Plastic surgeons like myself, who specialize in reconstructive surgery, find that most of their bite patients are victims of serious dog bite injuries to the face. Facial reconstruction can be challenging, but with a highly trained, board-certified plastic surgeon and state-of-the-art technology — such as laser resurfacing — you can achieve natural-looking results.
Rebuilding a nose may require surgeons to use cartilage — such as rib or ear cartilage — to rebuild the nose’s structural support. We can also use expanders to stretch and reshape the existing skin.
Between 20-25% of human bite wounds become infected. The human mouth contains as many as 190 different bacterial species. Human bite bacteria cause a much higher incidence of severe infections and complications than those from cats or dogs.
Staphylococcus aureus is isolated in up to 30% of infected human bite wounds and is associated with some of the most severe infections.
Human bites can be classified depending on the mechanism of injury into occlusion bites and the closed fist bite (or fight bites) — either someone bit you, or you cut your hand on their teeth.
Human bite injuries on the hands and face have a higher infection rate than those in other locations.
The dangers of human teeth are caused by pathogens such as herpes simplex virus (HSV). Very rarely, a human bite may transmit human immunodeficiency virus (HIV), hepatitis B, hepatitis C, syphilis, or actinomycosis. If you have a high risk of infection, your doctor may prescribe preventative antibiotics.
In 75% of patients with hepatitis B, the antigen is detectable in their saliva.
When a plastic surgeon is involved, we aim to minimize potential soft tissue deformity and prevent or appropriately treat the infection.
As you can probably imagine, human bites usually occur during fights — and clenched-fist injuries are the most common. These occur when a closed fist punches another person’s teeth with sufficient force to create a minor wound. Because of the thinness of the skin in the hand, injuries are not uncommon and can include joint penetration, metacarpal fracture, and extensor tendon laceration.
Bite wounds to the head and neck result in avulsion, laceration, and crushing of the tissues. When a tooth strikes the head, even a deep puncture wound may appear innocuous, but bacterial contamination is highly possible. This is especially true in young children with relatively thin, soft scalp and forehead tissue.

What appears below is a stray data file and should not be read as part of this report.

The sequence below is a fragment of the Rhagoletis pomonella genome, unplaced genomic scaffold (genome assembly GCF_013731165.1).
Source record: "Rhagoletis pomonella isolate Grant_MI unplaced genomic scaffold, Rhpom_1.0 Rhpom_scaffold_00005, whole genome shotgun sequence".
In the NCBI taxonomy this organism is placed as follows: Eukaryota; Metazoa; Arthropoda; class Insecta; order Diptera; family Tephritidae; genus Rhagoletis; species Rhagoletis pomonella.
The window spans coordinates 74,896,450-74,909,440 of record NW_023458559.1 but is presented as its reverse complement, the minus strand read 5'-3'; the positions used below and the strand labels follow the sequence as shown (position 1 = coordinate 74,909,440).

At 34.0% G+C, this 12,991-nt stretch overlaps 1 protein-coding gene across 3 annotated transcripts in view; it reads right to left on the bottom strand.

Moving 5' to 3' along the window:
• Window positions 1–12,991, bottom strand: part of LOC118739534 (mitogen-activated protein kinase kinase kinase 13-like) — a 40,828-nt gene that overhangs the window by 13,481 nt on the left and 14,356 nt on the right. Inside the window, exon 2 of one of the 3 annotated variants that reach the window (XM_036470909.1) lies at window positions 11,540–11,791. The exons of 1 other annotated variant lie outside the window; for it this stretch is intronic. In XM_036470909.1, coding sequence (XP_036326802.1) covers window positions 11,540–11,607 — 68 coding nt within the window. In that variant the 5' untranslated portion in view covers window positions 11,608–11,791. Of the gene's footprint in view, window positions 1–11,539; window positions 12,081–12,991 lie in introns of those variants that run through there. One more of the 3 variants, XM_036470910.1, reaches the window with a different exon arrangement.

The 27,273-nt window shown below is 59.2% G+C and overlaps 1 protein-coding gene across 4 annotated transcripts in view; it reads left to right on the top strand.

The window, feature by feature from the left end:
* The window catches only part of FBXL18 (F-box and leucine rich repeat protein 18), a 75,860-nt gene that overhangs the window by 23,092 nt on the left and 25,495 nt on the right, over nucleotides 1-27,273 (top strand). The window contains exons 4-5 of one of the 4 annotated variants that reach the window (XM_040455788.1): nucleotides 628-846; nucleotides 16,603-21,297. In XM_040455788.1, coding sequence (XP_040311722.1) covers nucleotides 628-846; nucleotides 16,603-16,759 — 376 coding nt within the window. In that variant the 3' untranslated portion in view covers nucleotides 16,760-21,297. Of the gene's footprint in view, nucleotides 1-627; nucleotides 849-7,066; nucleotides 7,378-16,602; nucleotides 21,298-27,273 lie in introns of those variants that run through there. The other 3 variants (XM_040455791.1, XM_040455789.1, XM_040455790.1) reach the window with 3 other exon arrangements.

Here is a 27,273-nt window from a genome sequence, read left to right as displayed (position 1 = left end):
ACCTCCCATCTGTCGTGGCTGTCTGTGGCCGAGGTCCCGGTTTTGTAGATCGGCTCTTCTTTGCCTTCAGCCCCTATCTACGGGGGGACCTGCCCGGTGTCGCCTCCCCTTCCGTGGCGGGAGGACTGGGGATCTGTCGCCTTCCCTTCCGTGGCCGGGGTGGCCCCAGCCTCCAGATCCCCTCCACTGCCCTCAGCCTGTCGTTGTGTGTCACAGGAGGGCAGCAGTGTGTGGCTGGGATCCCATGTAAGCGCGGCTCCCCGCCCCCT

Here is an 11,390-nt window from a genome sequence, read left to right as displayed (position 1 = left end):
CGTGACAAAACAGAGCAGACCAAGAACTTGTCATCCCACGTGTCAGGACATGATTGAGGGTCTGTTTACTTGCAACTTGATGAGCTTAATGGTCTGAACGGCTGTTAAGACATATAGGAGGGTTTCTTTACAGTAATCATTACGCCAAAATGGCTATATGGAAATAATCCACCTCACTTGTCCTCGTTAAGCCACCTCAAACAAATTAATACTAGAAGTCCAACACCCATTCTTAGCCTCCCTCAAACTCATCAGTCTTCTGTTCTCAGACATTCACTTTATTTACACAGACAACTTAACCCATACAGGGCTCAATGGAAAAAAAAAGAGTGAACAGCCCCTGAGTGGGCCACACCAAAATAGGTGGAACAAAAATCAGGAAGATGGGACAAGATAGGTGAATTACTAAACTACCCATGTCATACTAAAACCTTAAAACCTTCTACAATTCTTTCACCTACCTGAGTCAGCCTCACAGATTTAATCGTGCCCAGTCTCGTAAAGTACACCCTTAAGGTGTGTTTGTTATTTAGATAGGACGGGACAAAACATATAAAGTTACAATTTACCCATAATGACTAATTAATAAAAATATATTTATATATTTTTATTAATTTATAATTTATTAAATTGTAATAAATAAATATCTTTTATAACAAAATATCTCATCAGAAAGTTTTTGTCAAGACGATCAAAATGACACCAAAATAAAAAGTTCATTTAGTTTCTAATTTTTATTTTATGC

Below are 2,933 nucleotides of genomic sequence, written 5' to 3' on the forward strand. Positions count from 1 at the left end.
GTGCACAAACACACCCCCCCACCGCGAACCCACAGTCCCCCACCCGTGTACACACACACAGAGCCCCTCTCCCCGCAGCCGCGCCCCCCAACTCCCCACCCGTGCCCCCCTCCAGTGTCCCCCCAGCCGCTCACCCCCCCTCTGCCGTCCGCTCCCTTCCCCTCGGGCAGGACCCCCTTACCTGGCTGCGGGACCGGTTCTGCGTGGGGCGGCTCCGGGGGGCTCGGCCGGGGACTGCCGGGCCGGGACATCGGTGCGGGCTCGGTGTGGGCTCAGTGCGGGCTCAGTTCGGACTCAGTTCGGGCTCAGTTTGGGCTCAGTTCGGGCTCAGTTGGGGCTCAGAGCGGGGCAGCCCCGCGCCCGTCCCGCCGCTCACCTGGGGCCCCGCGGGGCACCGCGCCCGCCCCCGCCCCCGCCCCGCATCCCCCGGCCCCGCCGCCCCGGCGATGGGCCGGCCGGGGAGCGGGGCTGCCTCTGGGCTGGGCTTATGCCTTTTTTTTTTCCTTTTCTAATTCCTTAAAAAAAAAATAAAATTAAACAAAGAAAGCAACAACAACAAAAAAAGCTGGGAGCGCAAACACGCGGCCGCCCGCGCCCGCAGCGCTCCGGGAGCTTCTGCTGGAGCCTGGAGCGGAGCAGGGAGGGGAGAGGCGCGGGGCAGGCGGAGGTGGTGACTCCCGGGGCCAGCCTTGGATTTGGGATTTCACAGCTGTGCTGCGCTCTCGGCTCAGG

If the bite has severed a body part like a finger, hand, ear, tongue, etc., you should immediately:
Stanford-trained Dr. Saber is known in Encino and the Los Angeles area as a top plastic surgeon with advanced training in reconstructive surgery. After Stanford the doctor took her residency at USC, followed by a fellowship at New York University (NYU) in the highly challenging and delicate area of hand surgery and microsurgery.
Dr. Sepideh Saber, MD, FACS, offers a more sensitive female perspective for patients of all ages, genders, and orientations. Patients from all walks of life have praised their outcomes and her caring, thoughtful approach to all appearance and health-related matters.
Dr. Saber is located in Encino, CA for patients throughout the Los Angeles area. We are very convenient to those in Encino, Woodland Hills, Sherman Oaks, Calabasas, Burbank, Glendale, Hidden Hills, Agoura Hills, Northridge, North Hollywood, Malibu, Topanga, Canoga Park, Reseda, Valley Glen, Chatsworth, West Hills, Winnetka, Universal City, Bel Air, Beverly Hills, Downtown Los Angeles, Silverlake, and Echo Park.
To request a consultation, please call (877) 205-4100 or schedule a consultation online.
American Academy of Orthopedic Surgeons. Human Bites (http://www.orthoinfo.aaos.org/topic.cfm?topic=A00003)
Talan DA, Abrahamian FM, Moran GJ, Citron DM, Tan JO, Goldstein EJ; Emergency Medicine Human Bite Infection Study Group. Clinical presentation and bacteriologic analysis of infected human bites in patients presenting to emergency departments. Clin Infect Dis. 2003 Dec 1;37(11):1481-9. Epub 2003 Nov 7. PubMed PMID: 14614671.